Breastfeeding rates were higher in the Melbourne EarlyNuts study than in the 2017–18 National Health Survey5 — breastfeeding ever, 95% v 93%; at least twelve months, 53% v 41% — but a smaller proportion had been introduced to solid food at six months or later (39% v 48%). As EarlyNuts was a food allergy study, rates of breastfeeding and the adoption of guideline recommendations among its participants may have been higher than for the general population.

Our findings suggest that introducing common food allergens early is not associated with a decline in breastfeeding. They do not establish a causal relationship between the new allergy guidelines and changes in infant feeding outcomes, but it is reassuring that the proportion of breastfed infants did not decline after their publication. Timely introduction of allergens can be recommended without concern that it might curtail breastfeeding or increase extremely early introduction to solid foods. We recommend ongoing monitoring of breastfeeding, timing of the introduction of solid and allergenic foods, and the incidence of food allergy in Australia.

Box 1 – Questions related to infant feeding included in the HealthNuts and EarlyNuts study questionnaires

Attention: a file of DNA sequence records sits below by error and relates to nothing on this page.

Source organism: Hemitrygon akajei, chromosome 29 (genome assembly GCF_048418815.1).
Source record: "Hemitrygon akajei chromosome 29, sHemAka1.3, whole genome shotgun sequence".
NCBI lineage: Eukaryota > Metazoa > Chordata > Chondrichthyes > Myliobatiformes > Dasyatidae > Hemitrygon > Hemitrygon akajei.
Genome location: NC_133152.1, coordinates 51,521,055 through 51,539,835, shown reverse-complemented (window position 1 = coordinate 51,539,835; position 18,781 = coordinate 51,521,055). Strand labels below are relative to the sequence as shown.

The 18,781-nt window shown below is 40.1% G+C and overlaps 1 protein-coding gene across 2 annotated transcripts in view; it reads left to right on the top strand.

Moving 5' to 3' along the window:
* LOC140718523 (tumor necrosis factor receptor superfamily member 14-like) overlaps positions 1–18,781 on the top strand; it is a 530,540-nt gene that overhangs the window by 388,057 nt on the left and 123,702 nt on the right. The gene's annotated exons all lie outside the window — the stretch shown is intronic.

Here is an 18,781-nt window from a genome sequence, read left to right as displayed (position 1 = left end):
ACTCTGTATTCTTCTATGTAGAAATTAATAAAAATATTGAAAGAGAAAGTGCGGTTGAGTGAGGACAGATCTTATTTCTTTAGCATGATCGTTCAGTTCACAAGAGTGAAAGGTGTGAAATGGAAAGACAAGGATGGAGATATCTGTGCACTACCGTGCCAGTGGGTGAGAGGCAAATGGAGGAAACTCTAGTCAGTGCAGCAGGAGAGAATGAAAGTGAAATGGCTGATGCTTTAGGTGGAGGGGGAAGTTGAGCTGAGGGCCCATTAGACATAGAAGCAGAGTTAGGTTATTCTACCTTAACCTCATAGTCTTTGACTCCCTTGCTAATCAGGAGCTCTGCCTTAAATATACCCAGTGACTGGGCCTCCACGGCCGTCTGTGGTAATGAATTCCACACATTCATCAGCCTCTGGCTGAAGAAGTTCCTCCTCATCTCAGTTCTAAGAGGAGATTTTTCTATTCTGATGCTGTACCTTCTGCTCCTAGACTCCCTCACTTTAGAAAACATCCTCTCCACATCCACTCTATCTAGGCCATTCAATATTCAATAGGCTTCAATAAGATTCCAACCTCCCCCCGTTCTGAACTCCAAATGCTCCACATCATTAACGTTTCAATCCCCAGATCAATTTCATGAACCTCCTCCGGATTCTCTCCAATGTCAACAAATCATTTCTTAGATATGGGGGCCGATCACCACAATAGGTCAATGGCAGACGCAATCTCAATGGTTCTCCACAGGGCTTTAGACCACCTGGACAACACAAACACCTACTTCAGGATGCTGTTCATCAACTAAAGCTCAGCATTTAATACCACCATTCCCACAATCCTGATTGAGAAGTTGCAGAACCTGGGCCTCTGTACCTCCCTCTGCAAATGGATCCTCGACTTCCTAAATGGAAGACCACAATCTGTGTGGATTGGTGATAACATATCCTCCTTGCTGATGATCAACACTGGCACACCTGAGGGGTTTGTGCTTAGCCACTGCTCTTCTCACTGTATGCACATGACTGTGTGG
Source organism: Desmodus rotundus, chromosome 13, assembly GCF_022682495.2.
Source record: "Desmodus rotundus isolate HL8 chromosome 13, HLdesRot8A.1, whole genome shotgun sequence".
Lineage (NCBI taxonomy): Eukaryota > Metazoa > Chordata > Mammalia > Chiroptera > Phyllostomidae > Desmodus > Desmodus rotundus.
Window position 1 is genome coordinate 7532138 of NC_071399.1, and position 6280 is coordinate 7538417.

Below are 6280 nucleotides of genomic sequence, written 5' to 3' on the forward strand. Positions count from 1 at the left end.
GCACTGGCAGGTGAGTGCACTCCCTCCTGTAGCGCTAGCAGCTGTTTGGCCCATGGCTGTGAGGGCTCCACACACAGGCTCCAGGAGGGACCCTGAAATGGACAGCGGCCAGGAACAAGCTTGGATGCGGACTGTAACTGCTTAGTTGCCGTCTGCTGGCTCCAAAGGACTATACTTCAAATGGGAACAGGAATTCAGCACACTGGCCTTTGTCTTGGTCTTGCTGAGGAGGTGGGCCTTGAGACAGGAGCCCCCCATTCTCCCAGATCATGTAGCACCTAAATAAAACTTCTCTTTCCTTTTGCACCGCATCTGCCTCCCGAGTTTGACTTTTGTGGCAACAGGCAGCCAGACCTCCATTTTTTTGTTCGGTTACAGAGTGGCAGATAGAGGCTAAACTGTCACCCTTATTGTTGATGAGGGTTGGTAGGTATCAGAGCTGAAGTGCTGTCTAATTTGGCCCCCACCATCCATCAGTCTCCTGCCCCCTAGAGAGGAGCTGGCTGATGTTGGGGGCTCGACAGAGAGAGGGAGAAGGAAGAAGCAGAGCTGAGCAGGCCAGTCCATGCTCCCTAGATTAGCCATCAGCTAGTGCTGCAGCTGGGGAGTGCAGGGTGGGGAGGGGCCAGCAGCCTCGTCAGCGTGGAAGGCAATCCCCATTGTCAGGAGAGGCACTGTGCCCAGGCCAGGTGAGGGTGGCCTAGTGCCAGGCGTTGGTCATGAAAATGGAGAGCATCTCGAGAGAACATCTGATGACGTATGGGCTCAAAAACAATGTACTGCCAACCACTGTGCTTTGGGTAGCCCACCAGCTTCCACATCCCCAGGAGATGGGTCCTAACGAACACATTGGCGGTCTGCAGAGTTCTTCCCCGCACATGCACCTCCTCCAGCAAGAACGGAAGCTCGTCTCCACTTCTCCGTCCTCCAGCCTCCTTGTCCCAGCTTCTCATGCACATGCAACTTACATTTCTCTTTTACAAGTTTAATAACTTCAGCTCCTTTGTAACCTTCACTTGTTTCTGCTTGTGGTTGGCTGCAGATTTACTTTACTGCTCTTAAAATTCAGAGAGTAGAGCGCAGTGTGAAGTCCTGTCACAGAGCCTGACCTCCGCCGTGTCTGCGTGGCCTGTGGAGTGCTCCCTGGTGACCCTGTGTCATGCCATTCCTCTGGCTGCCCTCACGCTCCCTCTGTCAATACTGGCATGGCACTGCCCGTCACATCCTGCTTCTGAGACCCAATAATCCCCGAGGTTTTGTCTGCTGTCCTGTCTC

• ▪ When was solid food first introduced?
  • ▪ Was your child ever breastfed?
    •  If yes, Is he/she still breastfed? If not still breastfed, age breastfeeding stopped.
  • ▪ Was your child ever given formula?
    •  If yes, what formula do you use now?
    •  Type/s of formula used in the past.

Box 2 – Infant feeding patterns in the HealthNuts (2007–11) and EarlyNuts (2017–19) studies, Melbourne

Characteristic reported

HealthNuts (2007–11)

EarlyNuts (2017–19)



Proportion (95% CI)


Proportion (95% CI)

Absolute difference (percentage points) (95% CI)

Total number of infants




Age at introduction of solid foods (months)




Under 4


3.1% (2.7–3.7%)


2.1% (1.5–2.9%)

–1.1 (–6.5 to 4.3)



19.2% (18.2–20.4%)


31.9% (29.7–34.1%)

12.7 (8.0 to 17.3)



31.9% (30.6–33.3%)


27.0% (25.0–29.1%)

–4.9 (–9.6 to –0.3)



40.5% (39.2–41.9%)


33.7% (31.5–36.0%)

–6.8 (–11.2 to –2.4)

7 or more


5.2% (4.6–5.8%)


5.3% (4.3–6.4%)

0.1 (–5.2 to 5.5)

Any breastfeeding


94.4% (93.7–95.0)


95.3% (94.2–96.1%)

0.8 (–0.4 to 2.0)

Duration of breastfeeding (months)




Under 1


12.9% (12.0–13.9%)


8.6% (7.4–10.1%)

–4.3 (–9.5 to 0.9)



14.1% (13.2–15.1%)


9.5% (8.2–11.0%)

–4.6 (–9.8 to 0.5)



15.1% (14.2–16.1%)


10.9% (9.6–12.5%)

–4.2 (–9.3 to 0.9)



12.9% (12.0–13.8%)


10.0% (8.6–11.5%)

–2.9 (–8.1 to 2.3)



9.1% (8.4–10.0%)


8.3% (7.1–9.7%)

–0.9 (–6.1 to 4.4)

12 or more


35.9% (34.5–37.2%)


52.7% (50.3–55.0%)

16.8 (12.9 to 20.7)

Any formula feeding


80.1% (79.0–81.2%)


76.0% (74.0–77.9%)

–4.2 (–6.4 to –1.9)

Partially hydrolysed formula used*


13.1% (12.0–14.2%)


9.1% (7.6–10.7%)

–4.0 (–9.9 to 1.9)

CI = confidence interval.  * For infants who received any formula during the first year of life. Some families who reported formula feeding did not report type of formula used (HealthNuts, 247 [6.3%]; EarlyNuts, 59 [4.2%]).